The ride was far from quiet with the shouting guards and Aedan’s occasional groans as his body aged, but Lena was at a loss for words. The only healers that had been close to the city were driven away years ago, so the best information she had on the mages was a mercenary’s rumor of a settlement near Galdale. It would be at least a day’s ride, but if they could lose their pursuers, Lena was confident they’d make it.
The guards showed no signs of stopping, their horses’ pounding hooves becoming louder as they drew near. “Stop, thieves!” one man shouted, but Lena raced on. With each passing second, the armored men grew closer and her friend grew older.
An arrow flew past, grazing Lena’s shoulder, and spooked the mare. She whinnied and kicked while the young mage attempted to calm her without getting thrown off. Out of all the abilities magic users have, a calming effect on beasts was never one Lena thought she’d need, but she was grateful for it. The horse was now calm beneath her, but danger neared as the guards closed the gap.
After years of living without magic, she knew attempting to use it in a fight against armed warriors was a bad idea, but she was running out of both time and options. Fire came easiest to Lena, but she’d no intention of killing them. Instead, she relied on her surroundings. Long tendrils of grass began climbing up the legs of the guards’ mounts, tightening around their calves and causing panic. They reared and bucked, trying to break free only to end up throwing their riders, now trapped in the grass as well.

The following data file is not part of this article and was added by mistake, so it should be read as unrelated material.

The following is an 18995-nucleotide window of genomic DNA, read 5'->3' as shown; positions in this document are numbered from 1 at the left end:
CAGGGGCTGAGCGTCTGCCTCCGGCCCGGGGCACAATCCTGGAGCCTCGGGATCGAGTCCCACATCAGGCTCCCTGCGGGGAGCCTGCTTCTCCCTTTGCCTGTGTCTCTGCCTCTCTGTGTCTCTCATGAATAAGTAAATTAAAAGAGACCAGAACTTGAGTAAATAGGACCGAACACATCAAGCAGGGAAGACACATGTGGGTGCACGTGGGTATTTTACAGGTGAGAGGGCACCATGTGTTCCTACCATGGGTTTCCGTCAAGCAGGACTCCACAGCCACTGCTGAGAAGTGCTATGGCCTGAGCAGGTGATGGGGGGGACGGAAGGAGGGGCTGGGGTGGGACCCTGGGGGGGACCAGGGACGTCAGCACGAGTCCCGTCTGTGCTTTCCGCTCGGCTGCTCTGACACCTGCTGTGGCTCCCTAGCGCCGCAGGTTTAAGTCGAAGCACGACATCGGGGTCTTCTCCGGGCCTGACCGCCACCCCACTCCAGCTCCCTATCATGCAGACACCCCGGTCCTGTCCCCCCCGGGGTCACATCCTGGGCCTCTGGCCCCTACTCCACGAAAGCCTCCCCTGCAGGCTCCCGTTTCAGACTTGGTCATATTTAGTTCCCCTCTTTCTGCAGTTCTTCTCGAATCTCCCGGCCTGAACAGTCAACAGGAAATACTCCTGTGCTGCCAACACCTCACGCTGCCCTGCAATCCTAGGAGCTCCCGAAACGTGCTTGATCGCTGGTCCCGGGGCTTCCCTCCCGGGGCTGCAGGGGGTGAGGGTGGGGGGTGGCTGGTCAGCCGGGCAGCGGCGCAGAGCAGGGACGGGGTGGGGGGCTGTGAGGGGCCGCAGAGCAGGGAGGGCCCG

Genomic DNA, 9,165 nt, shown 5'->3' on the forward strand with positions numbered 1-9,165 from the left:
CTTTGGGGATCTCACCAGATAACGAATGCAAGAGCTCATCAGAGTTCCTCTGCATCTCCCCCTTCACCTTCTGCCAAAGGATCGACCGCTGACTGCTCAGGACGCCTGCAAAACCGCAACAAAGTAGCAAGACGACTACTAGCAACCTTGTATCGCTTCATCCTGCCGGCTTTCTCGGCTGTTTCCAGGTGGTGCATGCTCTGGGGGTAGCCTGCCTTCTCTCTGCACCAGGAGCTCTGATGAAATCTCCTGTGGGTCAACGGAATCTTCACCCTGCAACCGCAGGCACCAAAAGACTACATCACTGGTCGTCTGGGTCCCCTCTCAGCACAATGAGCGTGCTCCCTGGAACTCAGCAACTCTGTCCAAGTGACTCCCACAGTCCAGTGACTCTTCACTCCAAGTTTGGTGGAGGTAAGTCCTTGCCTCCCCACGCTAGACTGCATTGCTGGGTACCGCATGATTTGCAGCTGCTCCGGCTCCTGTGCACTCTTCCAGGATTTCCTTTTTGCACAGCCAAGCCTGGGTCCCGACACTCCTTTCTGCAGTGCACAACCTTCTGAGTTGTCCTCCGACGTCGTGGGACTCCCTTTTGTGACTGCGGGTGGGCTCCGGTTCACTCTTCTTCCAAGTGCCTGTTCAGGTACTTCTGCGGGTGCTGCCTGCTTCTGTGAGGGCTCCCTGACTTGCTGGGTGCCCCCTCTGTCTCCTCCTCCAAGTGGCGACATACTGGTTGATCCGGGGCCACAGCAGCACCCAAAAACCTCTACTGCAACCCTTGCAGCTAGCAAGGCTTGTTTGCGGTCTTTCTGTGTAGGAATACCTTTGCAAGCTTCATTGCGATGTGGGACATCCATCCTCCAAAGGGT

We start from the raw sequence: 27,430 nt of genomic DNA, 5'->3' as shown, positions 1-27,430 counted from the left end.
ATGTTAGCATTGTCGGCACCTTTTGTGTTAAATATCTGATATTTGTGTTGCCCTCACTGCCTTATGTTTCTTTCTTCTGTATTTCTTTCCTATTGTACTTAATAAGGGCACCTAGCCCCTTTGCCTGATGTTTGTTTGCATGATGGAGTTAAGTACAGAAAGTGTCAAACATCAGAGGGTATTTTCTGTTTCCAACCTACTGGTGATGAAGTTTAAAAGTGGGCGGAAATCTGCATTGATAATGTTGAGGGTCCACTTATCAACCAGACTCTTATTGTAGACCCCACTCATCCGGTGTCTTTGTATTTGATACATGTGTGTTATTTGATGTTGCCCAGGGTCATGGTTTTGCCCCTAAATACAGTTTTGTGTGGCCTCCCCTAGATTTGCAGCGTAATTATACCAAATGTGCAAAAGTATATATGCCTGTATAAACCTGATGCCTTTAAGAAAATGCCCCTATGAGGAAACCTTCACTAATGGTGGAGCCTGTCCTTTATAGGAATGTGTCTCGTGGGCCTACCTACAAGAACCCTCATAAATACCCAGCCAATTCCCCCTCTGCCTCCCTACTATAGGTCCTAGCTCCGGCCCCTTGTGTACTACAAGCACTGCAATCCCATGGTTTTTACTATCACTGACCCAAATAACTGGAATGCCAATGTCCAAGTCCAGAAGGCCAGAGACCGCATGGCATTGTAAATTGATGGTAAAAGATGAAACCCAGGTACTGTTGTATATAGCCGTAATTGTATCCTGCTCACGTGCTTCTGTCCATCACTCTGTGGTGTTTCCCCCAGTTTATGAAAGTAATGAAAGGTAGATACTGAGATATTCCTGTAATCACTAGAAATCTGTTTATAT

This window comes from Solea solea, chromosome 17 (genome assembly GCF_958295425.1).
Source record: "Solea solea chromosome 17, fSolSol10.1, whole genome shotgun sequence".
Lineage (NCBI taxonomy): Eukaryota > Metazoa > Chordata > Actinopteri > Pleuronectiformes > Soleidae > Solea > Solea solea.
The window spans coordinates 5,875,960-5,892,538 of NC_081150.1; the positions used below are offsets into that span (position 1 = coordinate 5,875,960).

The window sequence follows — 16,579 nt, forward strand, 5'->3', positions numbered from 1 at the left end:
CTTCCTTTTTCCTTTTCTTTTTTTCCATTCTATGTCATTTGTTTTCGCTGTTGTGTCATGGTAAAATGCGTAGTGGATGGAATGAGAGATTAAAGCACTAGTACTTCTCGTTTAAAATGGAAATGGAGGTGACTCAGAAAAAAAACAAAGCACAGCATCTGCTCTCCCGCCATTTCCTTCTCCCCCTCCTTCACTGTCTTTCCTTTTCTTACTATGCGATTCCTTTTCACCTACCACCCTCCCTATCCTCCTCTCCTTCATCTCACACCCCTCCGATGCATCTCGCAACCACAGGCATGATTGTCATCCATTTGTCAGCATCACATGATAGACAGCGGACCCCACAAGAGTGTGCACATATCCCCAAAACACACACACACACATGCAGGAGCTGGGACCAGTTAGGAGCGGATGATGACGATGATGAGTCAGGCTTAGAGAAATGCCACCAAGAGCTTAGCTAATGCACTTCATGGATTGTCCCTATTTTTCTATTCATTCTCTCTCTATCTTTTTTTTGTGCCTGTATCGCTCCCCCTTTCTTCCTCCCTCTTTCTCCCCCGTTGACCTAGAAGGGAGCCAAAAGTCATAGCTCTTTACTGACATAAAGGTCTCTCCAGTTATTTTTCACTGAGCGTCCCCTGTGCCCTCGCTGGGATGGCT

“Good. Let’s go.” The magic would wear off soon and she didn’t want to be around when it did.
“You shouldn’t have done that, Lena.”
She rolled her eyes, “I didn’t have a choice. We don’t have time to go back.”
“No, I mean… they won’t let you go back home now.”
Lena was aware of the consequences and, while she enjoyed her life there, she wouldn’t trade Aedan for it. “That’s fine.” she muttered, “If this can all lead to saving you, then it was worth it. Think of it as repayment.”
For a time, they rode in silence, broken only by quiet groans of pain as Aedan’s body matured further. Lena could think of no words to comfort him. He was the talkative one, always going on about weird stories or adventures he’d read about. The quiet was disturbing.
The plains turned to forests and the moon replaced the sun before Lena saw the faint glow of fire ahead. She urged the mare onward, they were so close! As the mount rushed into the unknown, they almost rammed right into the campfire.
“Whoa!” Lena pulled back on the reigns to stop the horse. She looked around to see small brown huts and tents, as well as a crowd of shocked onlookers sitting around a large fire.